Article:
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Study finds 1.4 Gt discrepancy between national and provincial data sets for greenhouse gas emissions in China

A study lead by researchers from the Institute of Applied Ecology, Chinese Academy of Sciences has found a 1.4-gigatonne gap between CO2 emissions calculated on the basis of the two publicly available official energy data sets from China: one national, the other provincial. (The provincial aggregation is the higher figure.) The gap, noted the researchers in their open-access paper in Nature Climate Change, is equivalent to Japan’s annual CO2 emissions, the world’s fourth largest emitter, with 5% of the global total.

The area chart shows the increase of CO2 emissions calculated from the national energy statistics since 1997 broken down by different fuel type. Other fuels include, for example, coke oven gas, other gas, other coking products, LPG, refinery gas and other petroleum products. The dashed line represents the aggregated CO2 emissions calculated from the provincial energy statistics 1997–2010. The column chart presents the 1.4 Gt emission gap in 2010 between national and provincial statistics and the pattern of different fuel types in contributing to the emission gap. Source: Guan et al. Click to enlarge.   Nclimate1560-f1

Differences in reported coal consumption in coal washing and manufacturing are the main contributors to the discrepancy in official energy statistics, they found.

These discrepancies have a number of important implications. The large deviation of China’s CO2 emissions can significantly skew the global total, resulting in an incorrect understanding and modelling of the global carbon cycle, and thus hampering the ability of many climate models to produce trustworthy and accurate predictions.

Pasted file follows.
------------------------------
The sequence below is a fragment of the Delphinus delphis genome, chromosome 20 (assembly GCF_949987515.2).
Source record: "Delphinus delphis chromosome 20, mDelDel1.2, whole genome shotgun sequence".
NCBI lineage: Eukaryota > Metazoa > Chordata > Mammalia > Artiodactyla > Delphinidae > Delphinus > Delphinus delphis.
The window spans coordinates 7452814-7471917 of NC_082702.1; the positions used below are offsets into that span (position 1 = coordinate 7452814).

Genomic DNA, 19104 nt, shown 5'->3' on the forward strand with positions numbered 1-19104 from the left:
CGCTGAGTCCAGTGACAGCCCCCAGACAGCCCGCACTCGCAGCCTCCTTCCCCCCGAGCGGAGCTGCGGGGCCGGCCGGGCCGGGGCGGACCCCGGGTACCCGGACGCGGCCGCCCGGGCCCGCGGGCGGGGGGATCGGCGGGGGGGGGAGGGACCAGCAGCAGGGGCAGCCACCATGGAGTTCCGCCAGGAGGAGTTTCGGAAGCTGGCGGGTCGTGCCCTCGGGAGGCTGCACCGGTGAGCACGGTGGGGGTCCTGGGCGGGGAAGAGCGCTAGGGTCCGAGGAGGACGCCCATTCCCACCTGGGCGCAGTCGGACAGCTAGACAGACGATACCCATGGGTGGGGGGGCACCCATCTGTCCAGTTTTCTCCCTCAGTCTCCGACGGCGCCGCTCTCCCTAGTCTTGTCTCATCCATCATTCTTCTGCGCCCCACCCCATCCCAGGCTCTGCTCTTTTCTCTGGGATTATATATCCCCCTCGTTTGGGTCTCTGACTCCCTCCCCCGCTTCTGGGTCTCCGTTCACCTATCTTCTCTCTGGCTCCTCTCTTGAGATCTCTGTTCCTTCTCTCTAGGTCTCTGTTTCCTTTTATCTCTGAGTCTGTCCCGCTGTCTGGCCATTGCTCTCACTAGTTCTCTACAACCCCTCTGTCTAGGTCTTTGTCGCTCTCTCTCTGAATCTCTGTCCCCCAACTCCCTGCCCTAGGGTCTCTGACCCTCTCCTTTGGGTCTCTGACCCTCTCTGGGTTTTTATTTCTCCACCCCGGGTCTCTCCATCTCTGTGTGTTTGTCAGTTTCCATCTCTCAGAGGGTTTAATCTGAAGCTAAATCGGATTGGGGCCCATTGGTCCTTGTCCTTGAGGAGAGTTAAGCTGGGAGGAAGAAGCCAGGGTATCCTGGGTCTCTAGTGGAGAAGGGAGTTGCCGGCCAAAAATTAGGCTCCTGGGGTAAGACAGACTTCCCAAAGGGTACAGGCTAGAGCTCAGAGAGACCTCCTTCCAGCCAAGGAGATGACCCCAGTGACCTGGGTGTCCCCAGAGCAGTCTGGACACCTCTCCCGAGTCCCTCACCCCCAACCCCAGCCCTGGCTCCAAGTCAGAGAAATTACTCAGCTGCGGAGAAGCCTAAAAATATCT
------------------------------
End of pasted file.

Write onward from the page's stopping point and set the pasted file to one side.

The sad fact is that Chinese energy and emission data as primary input to the models will add extra uncertainty in modelling simulations of predicting future climatic change. Such an uncertainty of CO2 emissions also brings challenges in allocating responsibilities and setting emission targets during international negotiations for post-Kyoto to achieve global emission reductions. Moreover, China is planning a domestic emission cap-and-trade mechanism between different provinces, which requires an effective measuring, reporting and verification system at both the provincial and national level. Therefore, it is of critical importance to reform the present statistical system with special attention to coal statistics in small-scale manufacturing and coal washing to derive better estimates for energy consumption and the corresponding CO2 emission.

Using remote-sensing data is another effective tool to reduce the statistical gap and monitor and verify CO2 emissions. CO2 emissions, in turn, depend on reliable energy consumption data and appropriate understanding of emission factors. Increasing the qualified statistical labour forces and their on-site surveys would help the national and regional statistical offices to improve and update the fuel combustion factors they have been using since 1990. The information provided by the Chinese Energy Statistics Yearbook should include important factors such as quality of coal, oxidation rates and so on. More bottom-up research is required to fully understand the variation of these factors within and between provinces and over time.

—Guan et al.

Resources

  • Dabo Guan, Zhu Liu, Yong Geng, Sören Lindner & Klaus Hubacek (2012) The gigatonne gap in China’s carbon dioxide inventories. Nature Climate Change doi: 10.1038/nclimate1560

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